When I say the words “chocolate cake” do you immediately think “guilt”? Most Americans do, according to Michael Pollan’s In Defense of Food: An Eater’s Manifesto. The French, on the other hand, go right to the idea of “celebration!” I have no official knowledge about the Spanish response, but I can tell you this: every year they construct a room-sized chocolate Nativity scene in Seville, which suggests to me that their word would be “heavenly,” if not outright “divine.”
Chocolate is one of the most misunderstood and maligned edible substances on the planet. It’s a plant-based food – yes, technically a vegetable! – that can help lower your cholesterol, improve and protect your skin, boost circulation, regulate blood pressure, and provide you with antioxidants, fiber, minerals, and other building blocks of life. It can enhance your mood, even your love life. Back in the day, Aztec rulers used to quaff a cup of cocoa before heading into the harem, launching chocolate’s reputation as an aphrodisiac. Does chocolate really work as well as Viagra? I’ll let you do your own experiments on that one.
Humanitarian scientists and platoons of selfless volunteers have been working diligently to test the effects of chocolate on the human brain. And the results are very sweet indeed. For instance, a study at the University of Nottingham suggests that flavonols, the antioxidants found in dark chocolate, increase blood flow to the brain, flooding it with oxygen for two to three hours. This makes us more alert, enables us to focus on tasks, and reanimates our brain power when it’s slowed by fatigue, sleep deprivation, even aging. Flavenols can also be effective in treating such as vascular impairments as dementia and strokes.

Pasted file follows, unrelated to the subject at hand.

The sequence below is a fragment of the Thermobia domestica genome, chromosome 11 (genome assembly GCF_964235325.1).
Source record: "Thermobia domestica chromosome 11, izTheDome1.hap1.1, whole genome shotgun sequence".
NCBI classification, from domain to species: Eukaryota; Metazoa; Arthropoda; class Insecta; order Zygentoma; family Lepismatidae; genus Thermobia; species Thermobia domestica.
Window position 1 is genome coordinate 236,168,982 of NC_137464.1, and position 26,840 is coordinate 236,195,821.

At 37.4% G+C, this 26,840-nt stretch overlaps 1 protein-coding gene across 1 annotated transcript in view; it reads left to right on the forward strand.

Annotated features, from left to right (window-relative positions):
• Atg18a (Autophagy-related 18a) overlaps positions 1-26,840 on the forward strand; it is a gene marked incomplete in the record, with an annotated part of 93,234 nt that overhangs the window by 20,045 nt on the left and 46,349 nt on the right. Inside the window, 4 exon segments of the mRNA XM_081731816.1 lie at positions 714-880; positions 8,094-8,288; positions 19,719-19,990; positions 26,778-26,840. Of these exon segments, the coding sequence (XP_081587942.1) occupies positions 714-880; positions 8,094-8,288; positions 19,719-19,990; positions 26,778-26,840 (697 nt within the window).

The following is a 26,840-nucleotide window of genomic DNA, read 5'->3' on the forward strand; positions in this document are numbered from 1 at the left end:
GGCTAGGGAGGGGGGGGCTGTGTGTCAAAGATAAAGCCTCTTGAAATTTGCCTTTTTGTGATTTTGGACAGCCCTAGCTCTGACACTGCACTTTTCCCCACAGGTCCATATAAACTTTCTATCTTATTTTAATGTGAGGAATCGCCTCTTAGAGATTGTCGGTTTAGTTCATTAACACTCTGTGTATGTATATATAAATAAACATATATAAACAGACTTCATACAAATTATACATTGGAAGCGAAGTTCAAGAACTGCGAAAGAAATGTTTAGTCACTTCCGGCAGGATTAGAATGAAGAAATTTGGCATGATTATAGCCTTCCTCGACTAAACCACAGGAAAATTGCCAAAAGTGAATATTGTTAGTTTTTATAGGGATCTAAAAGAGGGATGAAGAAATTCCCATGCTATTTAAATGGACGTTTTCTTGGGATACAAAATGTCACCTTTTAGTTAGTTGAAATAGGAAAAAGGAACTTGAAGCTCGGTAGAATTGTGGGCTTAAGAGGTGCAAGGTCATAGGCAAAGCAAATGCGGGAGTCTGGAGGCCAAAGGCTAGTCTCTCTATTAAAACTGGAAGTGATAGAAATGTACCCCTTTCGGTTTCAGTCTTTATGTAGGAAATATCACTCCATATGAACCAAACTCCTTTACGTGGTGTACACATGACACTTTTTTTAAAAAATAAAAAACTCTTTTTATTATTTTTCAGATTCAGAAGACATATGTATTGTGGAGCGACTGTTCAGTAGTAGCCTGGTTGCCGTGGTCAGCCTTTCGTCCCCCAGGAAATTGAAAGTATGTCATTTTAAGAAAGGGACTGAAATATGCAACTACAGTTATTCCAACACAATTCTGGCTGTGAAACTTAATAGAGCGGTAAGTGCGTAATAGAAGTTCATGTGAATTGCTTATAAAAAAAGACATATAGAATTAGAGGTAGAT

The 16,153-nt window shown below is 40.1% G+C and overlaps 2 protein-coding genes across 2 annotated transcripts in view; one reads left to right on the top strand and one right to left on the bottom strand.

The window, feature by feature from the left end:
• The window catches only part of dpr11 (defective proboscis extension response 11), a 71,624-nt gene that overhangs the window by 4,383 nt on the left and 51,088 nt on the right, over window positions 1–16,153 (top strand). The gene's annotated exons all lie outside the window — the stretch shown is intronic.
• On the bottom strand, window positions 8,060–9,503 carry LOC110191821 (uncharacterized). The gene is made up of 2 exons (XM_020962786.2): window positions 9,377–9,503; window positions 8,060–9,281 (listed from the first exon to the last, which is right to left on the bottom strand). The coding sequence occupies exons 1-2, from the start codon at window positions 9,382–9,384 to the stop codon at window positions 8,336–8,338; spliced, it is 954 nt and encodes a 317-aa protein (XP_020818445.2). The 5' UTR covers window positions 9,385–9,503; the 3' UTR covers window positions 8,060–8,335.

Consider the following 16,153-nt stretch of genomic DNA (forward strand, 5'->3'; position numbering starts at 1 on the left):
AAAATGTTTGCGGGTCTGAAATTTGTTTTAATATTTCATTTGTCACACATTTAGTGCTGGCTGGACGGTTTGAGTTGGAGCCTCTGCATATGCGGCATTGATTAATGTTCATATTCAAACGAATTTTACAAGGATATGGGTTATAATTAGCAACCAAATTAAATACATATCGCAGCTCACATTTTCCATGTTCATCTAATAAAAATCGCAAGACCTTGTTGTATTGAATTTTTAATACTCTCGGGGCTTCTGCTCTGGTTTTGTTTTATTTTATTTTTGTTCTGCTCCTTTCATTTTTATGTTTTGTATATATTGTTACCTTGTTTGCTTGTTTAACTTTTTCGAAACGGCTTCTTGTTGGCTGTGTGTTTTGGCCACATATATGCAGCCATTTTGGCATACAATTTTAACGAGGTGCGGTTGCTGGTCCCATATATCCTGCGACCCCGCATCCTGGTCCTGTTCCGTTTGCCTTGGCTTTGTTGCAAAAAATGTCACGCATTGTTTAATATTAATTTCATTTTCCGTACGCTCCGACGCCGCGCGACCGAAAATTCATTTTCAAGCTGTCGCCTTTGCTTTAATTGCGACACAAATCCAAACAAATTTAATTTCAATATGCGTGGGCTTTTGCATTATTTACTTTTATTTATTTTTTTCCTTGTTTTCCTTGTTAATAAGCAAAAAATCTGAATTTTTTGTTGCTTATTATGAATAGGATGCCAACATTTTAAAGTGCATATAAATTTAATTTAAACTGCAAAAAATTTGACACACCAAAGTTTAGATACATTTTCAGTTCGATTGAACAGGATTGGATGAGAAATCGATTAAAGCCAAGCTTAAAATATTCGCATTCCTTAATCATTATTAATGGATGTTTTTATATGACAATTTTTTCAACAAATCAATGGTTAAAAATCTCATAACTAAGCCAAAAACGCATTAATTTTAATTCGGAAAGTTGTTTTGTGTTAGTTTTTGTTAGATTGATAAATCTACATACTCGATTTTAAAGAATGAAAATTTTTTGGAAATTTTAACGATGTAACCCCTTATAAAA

If you invented a pharmaceutical like that, the photo of you picking up your Nobel Prize would be going viral this very minute. Yet chocolate is still considered a guilty pleasure rather than a valuable health resource. That’s because confectioners often strip the flavenols out during processing (such as roasting, fermenting, and alkalizing) and load up the treats with huge amounts of fat and calories, especially when they add in yummy caramel, nuts, and candied cherries. American manufacturers are especially prone to throwing in extras such as guar gum, partially hydrogenated oils (the infamous trans fats associated with a host of ghastly diseases), artificial flavors, artificial perfumes, and other questionable ingredients, all of which will, at the very least, dilute the amount of actual cocoa you’re consuming.
Your best bet is to look for dark chocolate that’s at least 70 to 85% cocoa, preferably raw and/or organic. How much should you eat? Doctors at the prestigious Cleveland Clinic suggest that an ounce or so a few times a week won’t hurt you, although they hasten to add that blueberries, cranberries, apples, and onions should be considered as alternative flavenol sources. Hmm, chocolate vs. onions… I’ll have to get back to you on that. Happily, they also note that red wine is also flavenol-rich, conjuring up images of leisurely after-dinner samplings to determine the right zinfandel to pair with dark chocolate.
The bottom line is that chocolate – good, relatively pure dark chocolate, at any rate – should no longer be stigmatized as an occasion of sin but celebrated for its healing powers and divine taste. As the Spanish saying goes, Las cosas claras y el chocolate espeso (clear thoughts and thick chocolate). Amen to that.
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I'm an American travel writer based in Spain, to which I've just returned after a 16-month absence due to the pandemic.
As I resettle in Seville, my favorite city on the planet, I'll keep you posted on how the pandemic has reshaped the landscape and where to go to find fun, adventure, and great food in this quirky, engaging city.
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